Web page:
All of us are far more capable than we imagine ourselves to be, hence the MBA program harnesses and aligns those abstract abilities. To be an effective member of a group, it is crucial to identify an area where one adds value through skill, knowledge or insight. Relevant past experience can be leveraged for the benefit of the group. The MBA program encourages participants to view the business environment from a broader perspective because the graduate is expected to be an all-rounder.
In medical school one of my professors remarked that to become a doctor one had to be taught to think in a particular way, hence the endless repetition until it became second nature, an observation which certainly applies to other professions as well. The MBA program stimulates a dynamism characteristic of the modern business landscape wherein the goal is not merely surviving until the next challenge but thriving under all circumstances.
As we begin our third module, it is clear we have become more effective and efficient, and remain cognisant of there being no room free-loaders. Each one of us has contributed to the tasks at hand even if only by making the necessary noises to remind others you are still in the room, much akin to the workplace. I have had the opportunity to get to know and understand classmates and also to reflect on my own thoughts and behaviours. The experience has enabled me to be more open and expressive, rather than remaining a bastion of self-control under any circumstance, a common trait in my field of work. The group rotations for each module have been particularly suited for the small class at ESMT.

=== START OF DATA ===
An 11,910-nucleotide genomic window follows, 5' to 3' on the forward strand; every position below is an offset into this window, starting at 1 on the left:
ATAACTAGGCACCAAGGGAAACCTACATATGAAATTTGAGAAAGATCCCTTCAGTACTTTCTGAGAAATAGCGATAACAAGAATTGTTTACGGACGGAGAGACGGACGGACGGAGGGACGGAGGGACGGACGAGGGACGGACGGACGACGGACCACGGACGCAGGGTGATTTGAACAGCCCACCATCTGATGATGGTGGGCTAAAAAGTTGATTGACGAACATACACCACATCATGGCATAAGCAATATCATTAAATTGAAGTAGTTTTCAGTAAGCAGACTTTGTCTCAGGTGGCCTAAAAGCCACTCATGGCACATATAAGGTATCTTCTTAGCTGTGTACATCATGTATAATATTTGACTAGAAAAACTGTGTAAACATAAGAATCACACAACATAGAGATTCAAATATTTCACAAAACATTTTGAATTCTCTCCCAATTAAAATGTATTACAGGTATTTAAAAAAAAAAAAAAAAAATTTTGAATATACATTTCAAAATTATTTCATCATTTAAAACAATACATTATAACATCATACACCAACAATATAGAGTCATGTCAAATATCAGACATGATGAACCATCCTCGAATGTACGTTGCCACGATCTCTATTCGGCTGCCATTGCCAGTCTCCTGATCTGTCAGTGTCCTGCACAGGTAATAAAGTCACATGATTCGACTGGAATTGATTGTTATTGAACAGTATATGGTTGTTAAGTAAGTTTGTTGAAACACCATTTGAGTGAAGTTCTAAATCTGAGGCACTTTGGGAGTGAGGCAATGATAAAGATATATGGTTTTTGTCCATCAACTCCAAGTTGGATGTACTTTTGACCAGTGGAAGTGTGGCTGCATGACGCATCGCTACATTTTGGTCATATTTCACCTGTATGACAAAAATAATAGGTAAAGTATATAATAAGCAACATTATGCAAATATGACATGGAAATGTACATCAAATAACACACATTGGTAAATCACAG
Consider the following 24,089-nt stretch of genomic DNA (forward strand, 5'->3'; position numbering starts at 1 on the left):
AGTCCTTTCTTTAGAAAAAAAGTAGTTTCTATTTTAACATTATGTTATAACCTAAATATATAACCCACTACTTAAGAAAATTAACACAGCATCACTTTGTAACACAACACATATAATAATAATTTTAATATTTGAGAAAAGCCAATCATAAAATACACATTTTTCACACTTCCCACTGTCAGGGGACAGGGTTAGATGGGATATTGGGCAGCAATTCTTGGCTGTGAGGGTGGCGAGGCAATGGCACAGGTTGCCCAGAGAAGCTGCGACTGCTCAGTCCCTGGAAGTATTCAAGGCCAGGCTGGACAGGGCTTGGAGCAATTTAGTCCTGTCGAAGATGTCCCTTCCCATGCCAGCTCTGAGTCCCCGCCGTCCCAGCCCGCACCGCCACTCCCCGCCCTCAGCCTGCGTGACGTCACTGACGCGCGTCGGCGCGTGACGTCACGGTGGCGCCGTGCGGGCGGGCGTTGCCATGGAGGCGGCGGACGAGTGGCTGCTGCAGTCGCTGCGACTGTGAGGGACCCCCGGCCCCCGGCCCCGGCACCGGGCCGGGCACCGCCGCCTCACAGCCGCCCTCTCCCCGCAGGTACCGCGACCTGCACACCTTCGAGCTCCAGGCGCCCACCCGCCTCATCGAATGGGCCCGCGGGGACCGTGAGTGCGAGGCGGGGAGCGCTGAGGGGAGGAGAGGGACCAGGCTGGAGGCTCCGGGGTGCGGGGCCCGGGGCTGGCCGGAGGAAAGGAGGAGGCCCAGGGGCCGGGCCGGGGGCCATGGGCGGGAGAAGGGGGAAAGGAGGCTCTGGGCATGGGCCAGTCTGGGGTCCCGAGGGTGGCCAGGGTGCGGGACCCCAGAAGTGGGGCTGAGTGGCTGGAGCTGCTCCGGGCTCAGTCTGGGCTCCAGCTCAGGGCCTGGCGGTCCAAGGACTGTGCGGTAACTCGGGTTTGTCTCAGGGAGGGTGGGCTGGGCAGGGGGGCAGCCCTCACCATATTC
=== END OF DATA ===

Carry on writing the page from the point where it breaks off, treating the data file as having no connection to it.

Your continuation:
I often reminisce about my first group which had character, passion, and fire with the sole trade-off being efficiency! I cannot recall the number of hours that flew by whilst we tussled, debated, and deliberated but still managed to complete tasks five minutes before they were due. The exhilaration and adrenaline has certainly been hard to reproduce. We have now come a long way since, are wiser, more understanding, and accommodating. Hurrah!